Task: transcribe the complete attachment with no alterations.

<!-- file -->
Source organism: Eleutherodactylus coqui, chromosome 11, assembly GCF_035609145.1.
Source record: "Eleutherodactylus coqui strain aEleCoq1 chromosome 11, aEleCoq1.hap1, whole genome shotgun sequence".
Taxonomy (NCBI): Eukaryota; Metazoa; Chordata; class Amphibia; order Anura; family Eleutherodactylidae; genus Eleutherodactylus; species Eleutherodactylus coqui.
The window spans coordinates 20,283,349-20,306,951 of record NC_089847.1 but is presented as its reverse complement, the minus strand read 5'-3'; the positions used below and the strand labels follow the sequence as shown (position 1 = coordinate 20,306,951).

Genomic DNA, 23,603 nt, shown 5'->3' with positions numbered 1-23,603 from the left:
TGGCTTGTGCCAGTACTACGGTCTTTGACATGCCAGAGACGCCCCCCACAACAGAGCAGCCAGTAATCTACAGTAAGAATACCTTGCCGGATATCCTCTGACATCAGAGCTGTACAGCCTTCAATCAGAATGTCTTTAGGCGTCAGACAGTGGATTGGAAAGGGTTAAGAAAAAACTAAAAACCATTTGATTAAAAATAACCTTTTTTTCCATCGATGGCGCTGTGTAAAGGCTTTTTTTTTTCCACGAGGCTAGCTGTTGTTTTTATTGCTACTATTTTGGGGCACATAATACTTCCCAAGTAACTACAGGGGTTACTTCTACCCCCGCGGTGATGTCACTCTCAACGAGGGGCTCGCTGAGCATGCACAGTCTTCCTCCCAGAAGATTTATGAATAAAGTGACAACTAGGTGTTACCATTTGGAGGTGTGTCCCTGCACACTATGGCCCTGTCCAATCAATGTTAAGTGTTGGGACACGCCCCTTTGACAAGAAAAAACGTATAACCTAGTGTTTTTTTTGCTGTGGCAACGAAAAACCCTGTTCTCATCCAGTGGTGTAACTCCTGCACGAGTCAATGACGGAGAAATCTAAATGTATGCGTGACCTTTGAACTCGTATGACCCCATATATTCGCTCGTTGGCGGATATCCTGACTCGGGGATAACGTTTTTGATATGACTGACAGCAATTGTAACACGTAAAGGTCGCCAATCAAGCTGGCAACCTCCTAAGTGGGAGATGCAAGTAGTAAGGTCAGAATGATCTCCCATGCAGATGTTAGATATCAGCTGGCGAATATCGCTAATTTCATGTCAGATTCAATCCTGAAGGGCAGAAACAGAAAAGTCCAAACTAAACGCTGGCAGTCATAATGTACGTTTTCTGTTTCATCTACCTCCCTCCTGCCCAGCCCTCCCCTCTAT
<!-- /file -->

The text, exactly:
Source organism: Eleutherodactylus coqui, chromosome 11, assembly GCF_035609145.1.
Source record: "Eleutherodactylus coqui strain aEleCoq1 chromosome 11, aEleCoq1.hap1, whole genome shotgun sequence".
Taxonomy (NCBI): Eukaryota; Metazoa; Chordata; class Amphibia; order Anura; family Eleutherodactylidae; genus Eleutherodactylus; species Eleutherodactylus coqui.
The window spans coordinates 20,283,349-20,306,951 of record NC_089847.1 but is presented as its reverse complement, the minus strand read 5'-3'; the positions used below and the strand labels follow the sequence as shown (position 1 = coordinate 20,306,951).

Genomic DNA, 23,603 nt, shown 5'->3' with positions numbered 1-23,603 from the left:
TGGCTTGTGCCAGTACTACGGTCTTTGACATGCCAGAGACGCCCCCCACAACAGAGCAGCCAGTAATCTACAGTAAGAATACCTTGCCGGATATCCTCTGACATCAGAGCTGTACAGCCTTCAATCAGAATGTCTTTAGGCGTCAGACAGTGGATTGGAAAGGGTTAAGAAAAAACTAAAAACCATTTGATTAAAAATAACCTTTTTTTCCATCGATGGCGCTGTGTAAAGGCTTTTTTTTTTCCACGAGGCTAGCTGTTGTTTTTATTGCTACTATTTTGGGGCACATAATACTTCCCAAGTAACTACAGGGGTTACTTCTACCCCCGCGGTGATGTCACTCTCAACGAGGGGCTCGCTGAGCATGCACAGTCTTCCTCCCAGAAGATTTATGAATAAAGTGACAACTAGGTGTTACCATTTGGAGGTGTGTCCCTGCACACTATGGCCCTGTCCAATCAATGTTAAGTGTTGGGACACGCCCCTTTGACAAGAAAAAACGTATAACCTAGTGTTTTTTTTGCTGTGGCAACGAAAAACCCTGTTCTCATCCAGTGGTGTAACTCCTGCACGAGTCAATGACGGAGAAATCTAAATGTATGCGTGACCTTTGAACTCGTATGACCCCATATATTCGCTCGTTGGCGGATATCCTGACTCGGGGATAACGTTTTTGATATGACTGACAGCAATTGTAACACGTAAAGGTCGCCAATCAAGCTGGCAACCTCCTAAGTGGGAGATGCAAGTAGTAAGGTCAGAATGATCTCCCATGCAGATGTTAGATATCAGCTGGCGAATATCGCTAATTTCATGTCAGATTCAATCCTGAAGGGCAGAAACAGAAAAGTCCAAACTAAACGCTGGCAGTCATAATGTACGTTTTCTGTTTCATCTACCTCCCTCCTGCCCAGCCCTCCCCTCTAT